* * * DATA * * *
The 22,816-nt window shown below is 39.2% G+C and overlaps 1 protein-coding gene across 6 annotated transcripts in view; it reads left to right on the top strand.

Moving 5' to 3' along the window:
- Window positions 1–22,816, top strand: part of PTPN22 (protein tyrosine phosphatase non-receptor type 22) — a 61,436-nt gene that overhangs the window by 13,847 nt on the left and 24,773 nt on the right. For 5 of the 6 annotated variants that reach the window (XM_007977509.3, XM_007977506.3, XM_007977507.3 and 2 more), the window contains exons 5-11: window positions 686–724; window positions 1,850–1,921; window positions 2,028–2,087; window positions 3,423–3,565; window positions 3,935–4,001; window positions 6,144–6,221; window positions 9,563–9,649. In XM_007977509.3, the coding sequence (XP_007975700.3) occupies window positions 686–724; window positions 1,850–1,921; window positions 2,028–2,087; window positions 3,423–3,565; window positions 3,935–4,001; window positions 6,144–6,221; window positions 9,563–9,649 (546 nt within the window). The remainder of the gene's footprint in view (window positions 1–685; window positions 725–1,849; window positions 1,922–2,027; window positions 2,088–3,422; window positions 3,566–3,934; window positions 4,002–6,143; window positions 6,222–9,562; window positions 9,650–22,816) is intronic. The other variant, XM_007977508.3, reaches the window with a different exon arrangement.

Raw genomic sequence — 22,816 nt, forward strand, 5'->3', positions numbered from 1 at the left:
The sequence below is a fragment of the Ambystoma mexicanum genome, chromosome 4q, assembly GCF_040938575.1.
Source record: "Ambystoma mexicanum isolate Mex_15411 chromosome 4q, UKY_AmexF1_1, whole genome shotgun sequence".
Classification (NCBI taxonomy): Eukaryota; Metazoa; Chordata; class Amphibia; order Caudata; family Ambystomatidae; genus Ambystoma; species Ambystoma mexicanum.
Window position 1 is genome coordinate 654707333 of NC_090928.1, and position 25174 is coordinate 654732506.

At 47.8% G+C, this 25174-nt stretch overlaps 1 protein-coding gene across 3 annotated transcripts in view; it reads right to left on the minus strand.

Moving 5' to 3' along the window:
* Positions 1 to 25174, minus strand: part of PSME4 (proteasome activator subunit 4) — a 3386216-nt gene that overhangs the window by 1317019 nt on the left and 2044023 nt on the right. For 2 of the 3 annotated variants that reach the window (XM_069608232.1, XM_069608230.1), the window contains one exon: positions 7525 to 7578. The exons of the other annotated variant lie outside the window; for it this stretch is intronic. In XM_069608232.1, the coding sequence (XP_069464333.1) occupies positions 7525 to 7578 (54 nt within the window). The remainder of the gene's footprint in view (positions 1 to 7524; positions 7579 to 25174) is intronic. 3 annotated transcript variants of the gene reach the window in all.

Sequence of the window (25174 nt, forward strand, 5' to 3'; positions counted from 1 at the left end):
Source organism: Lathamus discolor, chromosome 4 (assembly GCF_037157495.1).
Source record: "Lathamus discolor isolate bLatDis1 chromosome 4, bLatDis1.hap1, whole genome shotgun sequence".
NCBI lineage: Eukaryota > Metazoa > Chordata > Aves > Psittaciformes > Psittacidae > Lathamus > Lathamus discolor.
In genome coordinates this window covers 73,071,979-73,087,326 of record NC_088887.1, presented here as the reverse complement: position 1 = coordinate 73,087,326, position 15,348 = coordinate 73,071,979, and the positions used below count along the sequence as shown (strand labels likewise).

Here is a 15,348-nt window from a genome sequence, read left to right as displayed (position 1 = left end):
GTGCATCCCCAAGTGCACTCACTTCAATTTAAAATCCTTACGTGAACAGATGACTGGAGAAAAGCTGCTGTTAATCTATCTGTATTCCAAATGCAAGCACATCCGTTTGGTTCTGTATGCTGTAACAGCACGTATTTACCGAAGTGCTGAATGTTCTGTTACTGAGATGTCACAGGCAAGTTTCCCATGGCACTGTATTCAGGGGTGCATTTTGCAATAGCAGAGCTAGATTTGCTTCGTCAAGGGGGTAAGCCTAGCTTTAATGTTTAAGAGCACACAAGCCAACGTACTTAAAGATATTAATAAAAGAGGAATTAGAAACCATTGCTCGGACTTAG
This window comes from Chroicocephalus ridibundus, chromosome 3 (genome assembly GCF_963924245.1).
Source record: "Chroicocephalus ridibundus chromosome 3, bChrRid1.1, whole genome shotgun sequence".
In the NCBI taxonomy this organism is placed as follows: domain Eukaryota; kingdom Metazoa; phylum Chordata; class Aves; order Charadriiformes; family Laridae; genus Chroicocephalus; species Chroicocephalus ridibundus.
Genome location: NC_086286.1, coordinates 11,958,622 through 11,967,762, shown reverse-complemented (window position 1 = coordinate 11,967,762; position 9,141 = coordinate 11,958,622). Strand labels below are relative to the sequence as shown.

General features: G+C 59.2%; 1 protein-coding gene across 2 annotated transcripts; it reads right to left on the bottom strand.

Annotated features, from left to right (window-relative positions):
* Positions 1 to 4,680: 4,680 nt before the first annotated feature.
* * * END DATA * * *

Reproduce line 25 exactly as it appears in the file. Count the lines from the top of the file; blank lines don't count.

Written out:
* Positions 1 to 4,680: 4,680 nt before the first annotated feature.